It would be further desirable to provide an effective control system which operates substantially in real-time for in situ control of color printers and copiers using neural network techniques for training the control system to operate in conjunction with a plurality of machines and over a plurality of programmable set point conditions.
In accordance with the present invention, a method and apparatus is provided for real-time in situ processing of color patch information for control of direct reading and color quality in an electrophotographic printing machine. The processing includes performing a matrix transformation of color patch information obtained by a detector array disposed in the electrophotographic printing machine to detect incident reflected light from a color patch. In a first embodiment, the matrix transformation operation is linear and static, based upon preprogrammed parameters. In another embodiment, the matrix transformation is linear and dynamic for operation in response to parameters which are variable on-the-fly. In accordance with yet another embodiment of the invention, the matrix transformation is non-linear, adaptive and trainable for use in a plurality of different electrophotographic printing apparatus operating at various selectable set points.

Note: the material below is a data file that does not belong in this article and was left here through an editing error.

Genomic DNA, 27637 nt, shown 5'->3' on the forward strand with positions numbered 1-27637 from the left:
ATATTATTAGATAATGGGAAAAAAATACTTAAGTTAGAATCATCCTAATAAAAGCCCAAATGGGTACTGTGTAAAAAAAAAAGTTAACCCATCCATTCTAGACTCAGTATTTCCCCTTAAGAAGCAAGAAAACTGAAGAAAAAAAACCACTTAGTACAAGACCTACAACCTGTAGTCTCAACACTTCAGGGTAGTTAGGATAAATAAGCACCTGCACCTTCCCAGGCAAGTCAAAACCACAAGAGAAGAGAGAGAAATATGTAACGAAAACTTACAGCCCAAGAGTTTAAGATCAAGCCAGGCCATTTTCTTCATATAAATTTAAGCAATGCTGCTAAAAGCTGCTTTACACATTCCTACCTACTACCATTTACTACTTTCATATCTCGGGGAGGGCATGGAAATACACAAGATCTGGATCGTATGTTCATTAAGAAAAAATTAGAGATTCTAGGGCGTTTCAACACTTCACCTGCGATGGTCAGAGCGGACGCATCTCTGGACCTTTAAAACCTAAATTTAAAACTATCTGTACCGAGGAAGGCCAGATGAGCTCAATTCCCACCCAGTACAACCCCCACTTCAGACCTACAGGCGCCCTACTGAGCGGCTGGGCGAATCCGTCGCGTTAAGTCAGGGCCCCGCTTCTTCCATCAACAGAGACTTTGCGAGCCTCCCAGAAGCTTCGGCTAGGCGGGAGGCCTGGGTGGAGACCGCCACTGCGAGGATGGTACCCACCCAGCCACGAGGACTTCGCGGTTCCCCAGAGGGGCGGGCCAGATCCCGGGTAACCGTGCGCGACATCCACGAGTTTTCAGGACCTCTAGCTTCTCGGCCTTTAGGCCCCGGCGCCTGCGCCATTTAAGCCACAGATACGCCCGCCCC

One advantage of the present invention is that control signals are generated for regulating the color quality in an electrophotographic printing machine by real-time processing of actual physical color patch information generated by the machine. The control signals are used to ensure that time dependent parameters such as changes in ink or toner concentration which affect color quality are regulated.
Still other advantages and benefits of the invention will become apparent to those skilled in the art upon a reading and understanding of the following detailed description.
The invention may take physical form in certain parts and arrangements of parts, preferred embodiments of which will be described in detail in this specification and illustrated in the accompanying drawings which form a part hereof and wherein:
FIG. 1 is a schematic elevational view depicting an electrophotographic printing machine incorporating the color control processing system of the present invention therein;
FIG. 2 is a schematic illustration showing a first preferred color control processing system for color patch information detection and processing according to the subject invention;
FIG. 3 is an enlarged view of a color patch produced by the electrophotographic printing machine of FIG. 1;
FIG. 4 is a schematic view of a preferred photoconductive array used in the system of FIGS. 2 and 7;
FIG. 5 is a schematic functional illustration of the photoconductive array of FIG. 4 disposed over the color patch of FIG. 3 according to the teachings of the invention;
FIG. 6 is a schematic illustration of a color filter and spatial light modulation array used in conjunction with the system illustrated in FIG. 2;
FIG. 7 is a schematic illustration of a second preferred color control processing system embodiment of the present invention including a neural network processing arrangement; and,
FIG. 8 is a schematic functional view of the second preferred embodiment of the present invention showing the signal interconnections between the various structural elements.